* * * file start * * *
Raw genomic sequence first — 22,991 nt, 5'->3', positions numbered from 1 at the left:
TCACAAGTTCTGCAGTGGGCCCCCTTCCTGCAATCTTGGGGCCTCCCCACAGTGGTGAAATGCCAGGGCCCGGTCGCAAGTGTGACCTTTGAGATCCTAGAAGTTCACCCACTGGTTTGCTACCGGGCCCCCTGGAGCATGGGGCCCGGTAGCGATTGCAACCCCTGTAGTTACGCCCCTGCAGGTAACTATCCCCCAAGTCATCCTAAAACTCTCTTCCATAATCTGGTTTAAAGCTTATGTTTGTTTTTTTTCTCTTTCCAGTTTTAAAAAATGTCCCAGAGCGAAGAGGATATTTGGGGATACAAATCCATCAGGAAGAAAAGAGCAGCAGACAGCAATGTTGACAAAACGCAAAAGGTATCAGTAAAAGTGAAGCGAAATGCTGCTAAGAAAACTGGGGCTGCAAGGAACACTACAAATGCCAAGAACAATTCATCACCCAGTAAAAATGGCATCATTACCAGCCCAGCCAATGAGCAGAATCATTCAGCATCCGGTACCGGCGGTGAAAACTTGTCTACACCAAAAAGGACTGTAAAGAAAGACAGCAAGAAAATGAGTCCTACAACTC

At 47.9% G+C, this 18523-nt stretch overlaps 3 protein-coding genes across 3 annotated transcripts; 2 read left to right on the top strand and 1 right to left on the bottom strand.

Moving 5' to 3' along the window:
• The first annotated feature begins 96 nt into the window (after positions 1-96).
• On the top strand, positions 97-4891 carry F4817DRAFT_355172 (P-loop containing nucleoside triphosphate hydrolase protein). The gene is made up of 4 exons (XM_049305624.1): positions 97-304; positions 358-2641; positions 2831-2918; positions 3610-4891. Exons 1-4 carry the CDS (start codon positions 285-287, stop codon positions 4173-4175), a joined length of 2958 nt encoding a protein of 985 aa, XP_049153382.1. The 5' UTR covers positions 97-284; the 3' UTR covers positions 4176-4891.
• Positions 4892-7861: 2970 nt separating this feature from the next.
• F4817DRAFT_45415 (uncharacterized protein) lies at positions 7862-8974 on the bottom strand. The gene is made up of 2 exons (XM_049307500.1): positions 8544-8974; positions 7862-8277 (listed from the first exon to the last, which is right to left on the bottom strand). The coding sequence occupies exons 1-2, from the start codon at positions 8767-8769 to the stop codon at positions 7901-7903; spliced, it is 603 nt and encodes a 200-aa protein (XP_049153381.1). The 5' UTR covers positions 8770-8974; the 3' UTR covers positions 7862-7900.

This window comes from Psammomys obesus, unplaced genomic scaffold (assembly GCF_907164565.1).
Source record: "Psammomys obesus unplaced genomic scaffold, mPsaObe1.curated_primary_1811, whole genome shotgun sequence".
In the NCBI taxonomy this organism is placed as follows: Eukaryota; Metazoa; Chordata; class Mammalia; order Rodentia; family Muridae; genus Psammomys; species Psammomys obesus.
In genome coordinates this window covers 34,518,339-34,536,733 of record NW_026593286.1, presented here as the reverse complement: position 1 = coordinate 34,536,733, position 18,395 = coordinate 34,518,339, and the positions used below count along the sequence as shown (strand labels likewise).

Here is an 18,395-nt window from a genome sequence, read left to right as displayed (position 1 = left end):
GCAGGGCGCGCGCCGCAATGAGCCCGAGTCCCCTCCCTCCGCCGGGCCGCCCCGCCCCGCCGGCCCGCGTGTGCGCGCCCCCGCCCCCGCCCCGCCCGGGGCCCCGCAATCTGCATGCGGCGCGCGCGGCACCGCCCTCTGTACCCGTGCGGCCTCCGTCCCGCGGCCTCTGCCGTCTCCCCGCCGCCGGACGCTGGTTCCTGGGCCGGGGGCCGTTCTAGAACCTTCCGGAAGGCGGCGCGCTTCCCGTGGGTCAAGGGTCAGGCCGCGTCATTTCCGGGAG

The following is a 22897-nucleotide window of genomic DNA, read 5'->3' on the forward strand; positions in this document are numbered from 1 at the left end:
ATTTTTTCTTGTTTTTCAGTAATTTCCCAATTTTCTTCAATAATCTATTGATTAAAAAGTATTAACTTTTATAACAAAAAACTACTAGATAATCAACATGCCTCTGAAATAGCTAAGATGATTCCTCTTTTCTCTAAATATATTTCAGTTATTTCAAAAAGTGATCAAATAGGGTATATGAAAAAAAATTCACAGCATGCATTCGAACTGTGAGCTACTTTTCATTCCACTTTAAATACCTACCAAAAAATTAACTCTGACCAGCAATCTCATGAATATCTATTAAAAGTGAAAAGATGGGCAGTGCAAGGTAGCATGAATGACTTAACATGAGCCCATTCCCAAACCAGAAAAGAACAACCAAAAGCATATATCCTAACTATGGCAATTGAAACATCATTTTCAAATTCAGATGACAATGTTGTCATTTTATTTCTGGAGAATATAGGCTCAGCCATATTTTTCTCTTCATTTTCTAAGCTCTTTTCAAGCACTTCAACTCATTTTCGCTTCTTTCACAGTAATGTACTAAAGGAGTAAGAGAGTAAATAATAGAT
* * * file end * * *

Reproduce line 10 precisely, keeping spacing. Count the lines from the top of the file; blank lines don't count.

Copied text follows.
Source record: "Psammomys obesus unplaced genomic scaffold, mPsaObe1.curated_primary_1811, whole genome shotgun sequence".